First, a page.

DDD Conference

5. Dr. Lior Blank

Effects of Climate Conditions on Seed Germination of Amaranthus albus- A study Along a Climatic Gradient

Volcani Institute, Agricultural Research Organization, Israel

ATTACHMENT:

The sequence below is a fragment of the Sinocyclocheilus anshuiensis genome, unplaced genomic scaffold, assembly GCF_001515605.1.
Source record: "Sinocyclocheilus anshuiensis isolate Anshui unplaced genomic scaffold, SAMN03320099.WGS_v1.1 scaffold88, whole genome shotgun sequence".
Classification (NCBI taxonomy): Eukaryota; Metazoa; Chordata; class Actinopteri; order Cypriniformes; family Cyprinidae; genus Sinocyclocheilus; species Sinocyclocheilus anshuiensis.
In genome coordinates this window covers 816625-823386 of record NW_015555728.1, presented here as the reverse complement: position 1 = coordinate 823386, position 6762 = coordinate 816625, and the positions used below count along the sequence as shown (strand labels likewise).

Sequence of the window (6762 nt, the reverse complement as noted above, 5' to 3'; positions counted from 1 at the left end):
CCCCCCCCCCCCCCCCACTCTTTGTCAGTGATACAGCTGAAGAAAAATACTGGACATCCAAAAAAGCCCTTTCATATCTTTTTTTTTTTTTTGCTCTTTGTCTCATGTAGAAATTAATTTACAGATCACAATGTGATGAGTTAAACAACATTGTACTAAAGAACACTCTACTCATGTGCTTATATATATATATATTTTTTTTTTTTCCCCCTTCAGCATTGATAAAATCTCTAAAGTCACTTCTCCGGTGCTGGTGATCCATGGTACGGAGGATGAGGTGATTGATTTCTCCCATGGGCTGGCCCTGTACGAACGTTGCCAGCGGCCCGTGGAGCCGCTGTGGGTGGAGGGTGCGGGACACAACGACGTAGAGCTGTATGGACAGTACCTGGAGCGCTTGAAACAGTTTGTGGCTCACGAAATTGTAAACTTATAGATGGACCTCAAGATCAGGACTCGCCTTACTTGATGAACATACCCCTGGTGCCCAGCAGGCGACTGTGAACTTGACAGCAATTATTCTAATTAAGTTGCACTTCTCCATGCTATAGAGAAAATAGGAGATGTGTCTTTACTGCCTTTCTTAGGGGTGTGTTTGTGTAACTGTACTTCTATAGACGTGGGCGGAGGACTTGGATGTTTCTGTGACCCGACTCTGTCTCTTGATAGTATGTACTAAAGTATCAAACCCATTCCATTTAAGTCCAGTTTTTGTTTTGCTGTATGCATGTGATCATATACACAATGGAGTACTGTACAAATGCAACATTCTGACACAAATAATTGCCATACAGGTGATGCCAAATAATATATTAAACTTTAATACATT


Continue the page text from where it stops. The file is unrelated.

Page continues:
Predicting responses of plants to abiotic stress is a key challenge in ecology. Here we examined climate-related mechanisms regulating seeds germination. Our objectives were to assess germination traits and temperature responses in populations collected along a climatic gradient and to test for evidence of clinal variation in germination traits. Nine populations of Amaranthus albus, a noxious weed, were collected along a climatic gradient. The seed weight and germination dynamics of F1 seeds produced under shared conditions in a common garden experiment were compared with seeds collected in the field (F0). A germination experiment with six constant temperature regimes was performed. Germination dynamics varied considerably between the populations for the F0 seeds. Seeds collected in an area characterized by a semi-arid climate in the eastern part of the gradient showed rapid germination patterns, with time to 50% germination being 1-2 days under a constant temperature regime of 30°C. In contrast, some populations collected from areas with a typical Mediterranean climate, provided an extended germination period for the same temperature regime, with time to 50% germination ranging from 10 to 15 days. Yet in most populations, the germination dynamics of F1 seeds were similar to the rapid increase in germination that characterizes F0 seeds from the eastern populations. Furthermore, the average weight of F1 seeds in eastern populations was lower than that of F0 seeds, while for western populations it was higher, resulting in similar weights among F1 seeds across populations. In this study we found a phenotypic plasticity response to different climatic conditions, showing how species cope with climatic variations and indicating eco-evolutionary mechanisms that enable them to survive extreme environmental conditions and potentially also under novel regimes caused by climate change. These results highlight the need for a regional approach to weed management, taking into account the effects of climate on weed phenology and tailoring control measures accordingly.


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